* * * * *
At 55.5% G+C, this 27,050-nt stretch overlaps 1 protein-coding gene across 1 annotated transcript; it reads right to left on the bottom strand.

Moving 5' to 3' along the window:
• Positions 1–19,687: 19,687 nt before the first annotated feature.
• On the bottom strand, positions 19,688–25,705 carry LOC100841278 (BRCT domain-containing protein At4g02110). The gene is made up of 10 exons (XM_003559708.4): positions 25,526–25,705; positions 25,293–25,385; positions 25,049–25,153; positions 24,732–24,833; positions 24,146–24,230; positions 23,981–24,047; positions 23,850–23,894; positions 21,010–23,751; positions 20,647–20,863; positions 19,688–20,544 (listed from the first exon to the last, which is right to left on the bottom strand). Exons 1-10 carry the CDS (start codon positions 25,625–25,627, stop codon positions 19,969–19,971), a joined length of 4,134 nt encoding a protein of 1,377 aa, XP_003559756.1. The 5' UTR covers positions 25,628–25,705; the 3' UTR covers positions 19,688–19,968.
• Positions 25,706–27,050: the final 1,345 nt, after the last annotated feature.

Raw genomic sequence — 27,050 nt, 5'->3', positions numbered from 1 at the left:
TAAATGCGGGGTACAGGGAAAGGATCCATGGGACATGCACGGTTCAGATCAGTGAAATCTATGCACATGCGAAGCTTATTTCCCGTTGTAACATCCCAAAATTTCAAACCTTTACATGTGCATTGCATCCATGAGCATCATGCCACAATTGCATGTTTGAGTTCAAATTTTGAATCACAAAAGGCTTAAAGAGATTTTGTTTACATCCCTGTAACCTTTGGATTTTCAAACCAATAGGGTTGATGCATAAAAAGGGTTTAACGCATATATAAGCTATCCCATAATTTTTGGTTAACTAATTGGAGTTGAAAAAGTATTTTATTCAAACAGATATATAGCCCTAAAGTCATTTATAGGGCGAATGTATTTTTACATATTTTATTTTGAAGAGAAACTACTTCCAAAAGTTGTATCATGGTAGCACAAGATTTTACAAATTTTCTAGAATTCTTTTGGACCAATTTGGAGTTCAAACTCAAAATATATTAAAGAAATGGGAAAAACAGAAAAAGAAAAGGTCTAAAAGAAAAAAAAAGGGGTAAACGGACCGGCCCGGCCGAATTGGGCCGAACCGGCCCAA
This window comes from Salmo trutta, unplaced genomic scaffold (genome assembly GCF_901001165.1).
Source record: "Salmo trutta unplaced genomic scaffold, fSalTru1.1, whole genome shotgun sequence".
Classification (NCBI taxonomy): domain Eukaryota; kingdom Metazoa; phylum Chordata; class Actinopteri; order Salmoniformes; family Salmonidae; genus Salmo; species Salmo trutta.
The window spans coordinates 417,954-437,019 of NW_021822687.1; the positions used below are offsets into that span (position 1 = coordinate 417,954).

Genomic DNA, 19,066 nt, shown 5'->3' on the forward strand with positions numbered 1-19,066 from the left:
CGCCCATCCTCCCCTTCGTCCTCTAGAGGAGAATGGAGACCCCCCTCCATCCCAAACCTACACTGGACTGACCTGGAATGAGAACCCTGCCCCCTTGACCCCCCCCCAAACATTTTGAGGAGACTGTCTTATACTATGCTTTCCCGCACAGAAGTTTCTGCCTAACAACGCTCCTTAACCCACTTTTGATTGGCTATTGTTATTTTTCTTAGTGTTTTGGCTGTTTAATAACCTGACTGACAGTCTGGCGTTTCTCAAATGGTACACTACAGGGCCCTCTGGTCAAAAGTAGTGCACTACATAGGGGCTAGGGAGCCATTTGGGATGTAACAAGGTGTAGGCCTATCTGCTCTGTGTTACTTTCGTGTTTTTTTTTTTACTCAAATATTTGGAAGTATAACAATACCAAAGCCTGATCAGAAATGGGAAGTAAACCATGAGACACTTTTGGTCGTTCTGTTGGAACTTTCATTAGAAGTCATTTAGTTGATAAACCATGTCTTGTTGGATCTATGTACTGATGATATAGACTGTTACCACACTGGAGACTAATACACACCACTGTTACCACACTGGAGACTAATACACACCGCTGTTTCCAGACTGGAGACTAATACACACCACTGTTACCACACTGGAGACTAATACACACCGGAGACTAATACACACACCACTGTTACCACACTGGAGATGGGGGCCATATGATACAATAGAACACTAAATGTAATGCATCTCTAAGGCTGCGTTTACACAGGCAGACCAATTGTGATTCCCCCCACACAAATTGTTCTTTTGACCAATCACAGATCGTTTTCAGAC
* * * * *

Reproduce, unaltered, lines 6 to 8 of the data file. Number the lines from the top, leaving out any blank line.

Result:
Raw genomic sequence — 27,050 nt, 5'->3', positions numbered from 1 at the left:
TAAATGCGGGGTACAGGGAAAGGATCCATGGGACATGCACGGTTCAGATCAGTGAAATCTATGCACATGCGAAGCTTATTTCCCGTTGTAACATCCCAAAATTTCAAACCTTTACATGTGCATTGCATCCATGAGCATCATGCCACAATTGCATGTTTGAGTTCAAATTTTGAATCACAAAAGGCTTAAAGAGATTTTGTTTACATCCCTGTAACCTTTGGATTTTCAAACCAATAGGGTTGATGCATAAAAAGGGTTTAACGCATATATAAGCTATCCCATAATTTTTGGTTAACTAATTGGAGTTGAAAAAGTATTTTATTCAAACAGATATATAGCCCTAAAGTCATTTATAGGGCGAATGTATTTTTACATATTTTATTTTGAAGAGAAACTACTTCCAAAAGTTGTATCATGGTAGCACAAGATTTTACAAATTTTCTAGAATTCTTTTGGACCAATTTGGAGTTCAAACTCAAAATATATTAAAGAAATGGGAAAAACAGAAAAAGAAAAGGTCTAAAAGAAAAAAAAAGGGGTAAACGGACCGGCCCGGCCGAATTGGGCCGAACCGGCCCAA
This window comes from Salmo trutta, unplaced genomic scaffold (genome assembly GCF_901001165.1).